Pacing & Crewing at the Western States 100
Running a 100-mile race has never been on my bucket list. The thought of running through the night and missing all three meals in a day is not something I consider pleasant or fun. So, when I had the opportunity to be on the crew team and a pacer for Kaytlyn Gerbin, the 2nd place female at the 2018 Western States 100 (WS100), I was honored and stoked to get to share in the experience without all the pain.
This was my first experience pacing and not one that I will soon forget. The amount of organization and preparedness that was executed by Kaytlyn and her crew chief and husband, Ely, was next level. I was so impressed by the attention to detail from well documented spreadsheets from past WS100 experiences to having all bags and pack pockets labeled to reduce the amount of thinking necessary during stressful aid stops.
Crewing is not easy, and in a lot of ways it is harder than getting ready for your own race. You’re on someone else’s timetable. There is a lot more pressure as it is not your own fate that you are determining, but someone who has sacrificed so much time, sweat and – no doubt – blood and tears to be able to run from Squaw Valley to Auburn with some of America’s most talented trail runners.
My pacing duties began at mile 62 at the Forest Hill Aid Station and descended almost 4,000 feet to Green Gate, just past the river crossing. WS100 is infamous for the sweltering heat that is the defeat of most runners. In an unlikely turn of events, this year Auburn experienced record lows so heat was less of a threat and made the course much faster. I was happy for the cooler temperatures as I did not do extensive heat training.
When Kaytlyn met us at Forest Hill, she was greeted with cheers from her crew, family and spectators. She was feeling good and in classic Katy G fashion, was steadily moving up the field. After a quick hydration pack exchange, we were sent off with high fives from fans before turning off Bath Road in 5th place to the subdued downhill single-track. The downhill was 4,000 feet of descent during this section which made the climbs that were sprinkled in feel extra punchy.
Once the fanfare and paparazzi from Bath Road died down, there was no distraction from the pain that is being at mile 65 of 100. It was fascinating to see Kaytlyn in so much discomfort yet continue to push on the uphill and fly down technical descent. I couldn’t believe how well she was navigated rocks and roots with 60+ miles on her legs! She said she felt good listening to music so after chatting lightly for about 50 minutes, she put in earphones. I continued to tell her how amazing she was and how inspired I was by her grit and tenacity, which was not an overstatement whatsoever.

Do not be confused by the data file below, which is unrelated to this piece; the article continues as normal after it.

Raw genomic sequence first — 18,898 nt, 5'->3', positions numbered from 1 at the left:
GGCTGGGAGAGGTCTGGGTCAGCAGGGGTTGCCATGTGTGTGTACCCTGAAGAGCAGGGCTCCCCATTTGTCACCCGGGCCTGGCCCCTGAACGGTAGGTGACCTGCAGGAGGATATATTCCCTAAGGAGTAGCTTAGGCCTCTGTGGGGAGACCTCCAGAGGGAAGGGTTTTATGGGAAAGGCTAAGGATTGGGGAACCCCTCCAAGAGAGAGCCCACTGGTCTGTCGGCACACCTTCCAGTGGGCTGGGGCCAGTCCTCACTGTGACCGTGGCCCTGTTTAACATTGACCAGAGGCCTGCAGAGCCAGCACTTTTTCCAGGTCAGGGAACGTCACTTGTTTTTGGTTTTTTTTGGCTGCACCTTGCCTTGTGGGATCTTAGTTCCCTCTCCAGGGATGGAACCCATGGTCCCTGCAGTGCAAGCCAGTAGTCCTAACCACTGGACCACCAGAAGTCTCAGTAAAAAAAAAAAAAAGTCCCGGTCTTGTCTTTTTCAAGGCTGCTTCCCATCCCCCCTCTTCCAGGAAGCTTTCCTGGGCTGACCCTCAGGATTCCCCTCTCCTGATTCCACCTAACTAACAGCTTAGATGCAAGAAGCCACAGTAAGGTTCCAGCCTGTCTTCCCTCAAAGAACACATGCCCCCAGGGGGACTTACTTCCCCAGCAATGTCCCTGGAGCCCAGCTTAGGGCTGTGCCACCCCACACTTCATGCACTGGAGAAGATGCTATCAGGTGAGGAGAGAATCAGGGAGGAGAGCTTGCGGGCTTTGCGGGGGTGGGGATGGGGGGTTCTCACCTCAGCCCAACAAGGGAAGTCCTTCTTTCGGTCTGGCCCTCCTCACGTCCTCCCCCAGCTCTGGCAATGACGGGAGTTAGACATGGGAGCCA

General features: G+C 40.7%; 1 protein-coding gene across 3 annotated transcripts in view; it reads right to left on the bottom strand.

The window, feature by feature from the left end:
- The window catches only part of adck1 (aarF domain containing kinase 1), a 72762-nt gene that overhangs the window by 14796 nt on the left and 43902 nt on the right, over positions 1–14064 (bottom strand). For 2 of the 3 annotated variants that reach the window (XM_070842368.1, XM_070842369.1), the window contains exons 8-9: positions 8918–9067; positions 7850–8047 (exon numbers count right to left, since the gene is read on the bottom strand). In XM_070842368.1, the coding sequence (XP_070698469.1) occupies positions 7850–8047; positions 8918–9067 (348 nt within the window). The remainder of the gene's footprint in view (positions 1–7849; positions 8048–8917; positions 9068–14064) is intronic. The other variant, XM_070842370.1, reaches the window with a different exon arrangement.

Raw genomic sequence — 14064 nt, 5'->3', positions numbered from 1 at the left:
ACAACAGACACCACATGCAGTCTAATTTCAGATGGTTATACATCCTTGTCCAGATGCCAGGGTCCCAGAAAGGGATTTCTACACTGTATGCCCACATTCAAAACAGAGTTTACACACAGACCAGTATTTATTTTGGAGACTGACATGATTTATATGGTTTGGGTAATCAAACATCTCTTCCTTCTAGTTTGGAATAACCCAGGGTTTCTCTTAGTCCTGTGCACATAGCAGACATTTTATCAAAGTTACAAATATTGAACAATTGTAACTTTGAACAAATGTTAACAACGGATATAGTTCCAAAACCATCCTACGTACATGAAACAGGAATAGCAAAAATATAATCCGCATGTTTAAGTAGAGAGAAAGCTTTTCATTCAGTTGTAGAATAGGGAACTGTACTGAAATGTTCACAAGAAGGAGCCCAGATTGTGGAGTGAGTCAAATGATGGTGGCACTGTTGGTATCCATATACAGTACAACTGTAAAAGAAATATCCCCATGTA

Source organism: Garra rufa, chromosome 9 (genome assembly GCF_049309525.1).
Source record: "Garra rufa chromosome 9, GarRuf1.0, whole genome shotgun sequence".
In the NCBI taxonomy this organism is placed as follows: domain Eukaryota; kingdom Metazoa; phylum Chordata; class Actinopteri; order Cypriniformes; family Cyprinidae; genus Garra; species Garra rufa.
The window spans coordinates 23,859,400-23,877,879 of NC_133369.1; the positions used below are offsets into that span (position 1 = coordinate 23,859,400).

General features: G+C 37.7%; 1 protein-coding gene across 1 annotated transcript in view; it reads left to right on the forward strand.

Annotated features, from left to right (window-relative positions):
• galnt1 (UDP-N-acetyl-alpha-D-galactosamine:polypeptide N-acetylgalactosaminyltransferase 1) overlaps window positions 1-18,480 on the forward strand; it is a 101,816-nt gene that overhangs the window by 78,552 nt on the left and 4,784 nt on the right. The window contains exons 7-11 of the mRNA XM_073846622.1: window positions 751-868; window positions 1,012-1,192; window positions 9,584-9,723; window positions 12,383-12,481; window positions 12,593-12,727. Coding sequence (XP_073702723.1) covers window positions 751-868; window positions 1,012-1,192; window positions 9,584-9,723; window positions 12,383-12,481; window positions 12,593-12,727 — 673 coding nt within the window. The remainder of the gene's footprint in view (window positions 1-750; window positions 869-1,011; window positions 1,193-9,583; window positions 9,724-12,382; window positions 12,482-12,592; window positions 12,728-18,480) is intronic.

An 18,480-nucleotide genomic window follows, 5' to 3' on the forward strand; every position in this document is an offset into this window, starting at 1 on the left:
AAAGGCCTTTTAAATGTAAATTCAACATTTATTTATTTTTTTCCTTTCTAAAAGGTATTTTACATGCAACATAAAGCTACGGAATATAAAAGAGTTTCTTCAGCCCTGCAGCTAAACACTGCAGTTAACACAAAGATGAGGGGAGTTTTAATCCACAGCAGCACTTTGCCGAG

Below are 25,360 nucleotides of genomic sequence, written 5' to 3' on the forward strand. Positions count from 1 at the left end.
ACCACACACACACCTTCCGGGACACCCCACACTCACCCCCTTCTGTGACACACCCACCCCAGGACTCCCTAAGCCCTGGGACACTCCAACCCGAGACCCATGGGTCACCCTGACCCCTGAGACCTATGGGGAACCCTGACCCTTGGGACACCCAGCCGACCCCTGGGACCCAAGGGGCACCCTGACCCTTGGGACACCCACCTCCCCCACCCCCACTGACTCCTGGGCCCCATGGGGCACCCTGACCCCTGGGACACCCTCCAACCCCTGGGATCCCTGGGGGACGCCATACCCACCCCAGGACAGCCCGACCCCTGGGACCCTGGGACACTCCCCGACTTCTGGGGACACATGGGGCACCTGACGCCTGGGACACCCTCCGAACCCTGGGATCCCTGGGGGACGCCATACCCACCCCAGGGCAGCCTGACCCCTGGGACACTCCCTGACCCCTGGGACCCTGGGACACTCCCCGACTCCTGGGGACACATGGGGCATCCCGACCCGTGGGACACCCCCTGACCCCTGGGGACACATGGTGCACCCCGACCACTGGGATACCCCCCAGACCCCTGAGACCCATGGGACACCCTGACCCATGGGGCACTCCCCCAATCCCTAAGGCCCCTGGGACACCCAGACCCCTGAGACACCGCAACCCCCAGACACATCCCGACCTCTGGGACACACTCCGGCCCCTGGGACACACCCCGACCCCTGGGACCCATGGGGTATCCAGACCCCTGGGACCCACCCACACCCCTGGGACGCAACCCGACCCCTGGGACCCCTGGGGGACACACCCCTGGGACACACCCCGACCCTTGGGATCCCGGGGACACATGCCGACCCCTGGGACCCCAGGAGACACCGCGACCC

I was 100% committed to Kaytlyn. I would run those 18 miles come hell or high water – whatever it took to get her to Green Gate. I got too close on two occasions and barely clipped her heels, which I personally hate and must kill anyone who does this to me. I felt so bad and hope she doesn’t hold it against me. I am still waiting on my pacing evaluation critique.
My most memorable moment was the Rucky Chucky River crossing. When I glanced over my shoulder as we descended to the river, there was a female runner hot on our heels. Kaytlyn decided that she wanted to bypass all the aid and the voluntary water dunk; we jumped straight into our life vests and onto the boat. As we were rowed across there was a bucket of cold water sitting between us that I sponged on top of her head and shoulders. We met Ely on the other side and began the tough ascent up to Green Gate before Pacer #2, Bryan, took over.
The whole crew met Kaytlyn at Robie Point to run in the last mile with her to the finish. Kaytlyn was running with pure grit and guts at this point. We were in disbelief when we realized that there was a headlamp closing in on us. It was the next female runner, Camelia Mayfield. Despite our encouragement and desperate pleads to keep going, Camelia passed Kaytlyn just as they entered the track. But Kaytlyn continued to fight – an all-out track sprint ensued. My heart (and dinner) was pounding out of my chest. Kaytlyn ended up losing to Camelia by two hundredths of a second to finish in 6th place with a final time of 18:13:33. Immediately after finishing, Kaytlyn plopped down in a chair, completely exhausted having given it everything right up until the very end.
After this experience, I can’t say that I am any more motivated to run a 100-mile race, but I am undeniably inspired. The WS100 is the truest essence of ultra running from the long-standing history, to the mind-blowing number of volunteers, to each and every runner who showcased incredible courage, strength and heart.